Dissecting Panama’s fuel pricing system

  • 13/10/2008 02:00
  • 13/10/2008 02:00
PANAMA. Trying to understand Panama’s oil business is a hard feat. It is enveloped in a maze of calculations that does not allow even ...

PANAMA. Trying to understand Panama’s oil business is a hard feat. It is enveloped in a maze of calculations that does not allow even the most experienced engineer to know where the cost of a gallon of fuel and the net income of Chevron, the Shell Company (WI) Ltd. Panama, Esso Standar Oil, S. A. Limited, Petroleos Delta and ACCEL, come from.

These companies are protected under Cabinet Decree 36, which establishes an import parity price derived from an indexed price in the United States Gulf Coast (USGC). This index varies daily and includes all of the oil derivatives that are imported.

Panama does not produce or refine oil, which only Chevron, Shell and Esso import. The other companies are their clients.

According to the Vice-Minister of Internal Commerce, Manuel Jose Paredes, Panama uses as a reference the USGC price, because it is used in its main supplying countries--Venezuela, Curacao, and Trinidad and Tobago.

Harry Quinn, of Quinn Oil, believes the use of the USGC index is beneficial, because it is the most acceptable international index, but the government —through the Secretary of Energy— is currently discussing with the oil companies the possibility of using other references, which might guarantee better prices, due to the possibility of big price distortions in the market.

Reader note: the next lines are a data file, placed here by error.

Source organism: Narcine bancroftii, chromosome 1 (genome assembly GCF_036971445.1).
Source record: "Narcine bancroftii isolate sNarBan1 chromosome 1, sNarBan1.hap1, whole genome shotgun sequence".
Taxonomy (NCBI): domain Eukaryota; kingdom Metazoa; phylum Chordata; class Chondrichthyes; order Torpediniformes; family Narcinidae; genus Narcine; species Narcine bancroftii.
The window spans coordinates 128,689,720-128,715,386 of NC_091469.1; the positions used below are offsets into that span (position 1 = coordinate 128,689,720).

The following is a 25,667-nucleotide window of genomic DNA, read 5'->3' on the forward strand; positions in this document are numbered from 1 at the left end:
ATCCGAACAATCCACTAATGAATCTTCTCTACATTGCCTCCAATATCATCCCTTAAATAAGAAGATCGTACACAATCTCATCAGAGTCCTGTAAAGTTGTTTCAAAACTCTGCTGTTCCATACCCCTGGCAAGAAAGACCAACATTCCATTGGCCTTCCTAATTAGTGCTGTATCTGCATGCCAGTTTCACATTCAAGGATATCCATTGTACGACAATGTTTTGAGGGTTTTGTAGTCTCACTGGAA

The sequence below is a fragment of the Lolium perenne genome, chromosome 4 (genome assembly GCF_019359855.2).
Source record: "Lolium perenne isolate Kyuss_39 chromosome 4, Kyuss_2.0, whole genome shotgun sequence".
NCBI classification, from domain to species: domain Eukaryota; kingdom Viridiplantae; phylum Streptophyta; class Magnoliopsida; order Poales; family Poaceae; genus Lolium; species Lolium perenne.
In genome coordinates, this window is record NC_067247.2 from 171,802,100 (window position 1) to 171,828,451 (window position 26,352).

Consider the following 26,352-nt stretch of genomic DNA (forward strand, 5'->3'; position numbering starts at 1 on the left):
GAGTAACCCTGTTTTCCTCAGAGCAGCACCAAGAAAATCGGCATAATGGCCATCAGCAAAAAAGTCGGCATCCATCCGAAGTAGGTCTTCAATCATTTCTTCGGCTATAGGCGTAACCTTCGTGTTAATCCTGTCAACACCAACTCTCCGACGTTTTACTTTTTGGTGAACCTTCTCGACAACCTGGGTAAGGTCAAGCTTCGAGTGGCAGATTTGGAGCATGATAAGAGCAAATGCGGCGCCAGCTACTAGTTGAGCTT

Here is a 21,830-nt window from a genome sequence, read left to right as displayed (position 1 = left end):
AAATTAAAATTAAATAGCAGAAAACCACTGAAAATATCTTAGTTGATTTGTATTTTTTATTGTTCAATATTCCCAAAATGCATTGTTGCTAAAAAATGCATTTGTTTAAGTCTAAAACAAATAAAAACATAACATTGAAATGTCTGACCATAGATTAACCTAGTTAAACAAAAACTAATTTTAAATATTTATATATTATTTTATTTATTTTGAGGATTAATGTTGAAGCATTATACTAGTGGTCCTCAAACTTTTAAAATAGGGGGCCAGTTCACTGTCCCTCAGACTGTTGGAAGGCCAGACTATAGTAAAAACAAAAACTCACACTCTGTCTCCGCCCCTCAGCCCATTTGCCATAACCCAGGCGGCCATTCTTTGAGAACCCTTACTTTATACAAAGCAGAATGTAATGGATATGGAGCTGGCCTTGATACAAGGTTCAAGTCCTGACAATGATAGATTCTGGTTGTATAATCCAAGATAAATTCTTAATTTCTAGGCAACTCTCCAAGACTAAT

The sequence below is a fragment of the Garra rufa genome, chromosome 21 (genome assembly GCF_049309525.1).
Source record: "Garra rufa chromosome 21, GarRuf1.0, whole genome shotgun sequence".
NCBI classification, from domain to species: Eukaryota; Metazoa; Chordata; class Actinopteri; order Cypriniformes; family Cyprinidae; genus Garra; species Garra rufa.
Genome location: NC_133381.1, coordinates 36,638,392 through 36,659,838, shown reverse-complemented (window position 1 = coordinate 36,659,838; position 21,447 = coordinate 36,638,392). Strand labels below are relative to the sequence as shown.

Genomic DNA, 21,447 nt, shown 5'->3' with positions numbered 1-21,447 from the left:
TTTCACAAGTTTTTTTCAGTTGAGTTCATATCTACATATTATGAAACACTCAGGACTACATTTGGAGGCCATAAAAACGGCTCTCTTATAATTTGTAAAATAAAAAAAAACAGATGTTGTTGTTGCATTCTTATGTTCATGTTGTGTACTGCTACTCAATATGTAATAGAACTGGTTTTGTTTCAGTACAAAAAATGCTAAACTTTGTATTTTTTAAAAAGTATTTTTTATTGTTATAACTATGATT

The parity formula, calculated by the Hydrocarbons Directorate, besides being derived from the USGC index, adds a series of fixed and variable costs, which encompass maritime transportation, fleets, insurances, land transportation, and evaporation losses, among others.

Many of the calculations seem to be based on secret variables such as the 60° Fahrenheit, of which little information is available, except that it has to do with the temperature at which fuel is distributed.

During nationalization, when the fuel leaves the storage tanks and passes to the trucks, taxes (60 cents per gallon for gasoline and 25 cents for diesel) are applied. Then “we enter an open market system where each (company) can add the profit that the business can sustain,” said Paredes, adding another element which affects prices.

Other sensitive factor is storage, which influences supply and Panama’s fuel reserve.

In Panama, most of the domestic market’s storage tanks are owned by Chevron, which keeps some empty, affecting supply and potential prices.

According to Rafael Jaen Willianson, Chevron regional manager, “there are more than 35 tanks in operation right now with a capacity of 84 million gallons, 50% of the nominal capacity.”

He argues that for their “strategic plans, the empty space has more value than leasing it to someone who is going to move 630 gallons per day.” He also claimed they already have expansion plans, mentioning that 36 million dollars have been invested on unused tanks to turn the terminal into a regional fuel redistribution hub.

According to Harry Quinn, another oil chain dilemma is ships. “Sometimes there aren’t available ships and when there are, it is not the one you need.” When there is a shortage of ships, an additional cost is added to the process.

After this run-through we can see that the oil business in Panama is not easily understandable. There are many elements in the supply chain and in each one of them there are factors that can affect price and which are not always compatible among companies. This is why some support dropping the parity formula or adopting a simpler one. However, not everyone agrees, and for consumers it would only make sense if it leads to lower prices.

Lo Nuevo
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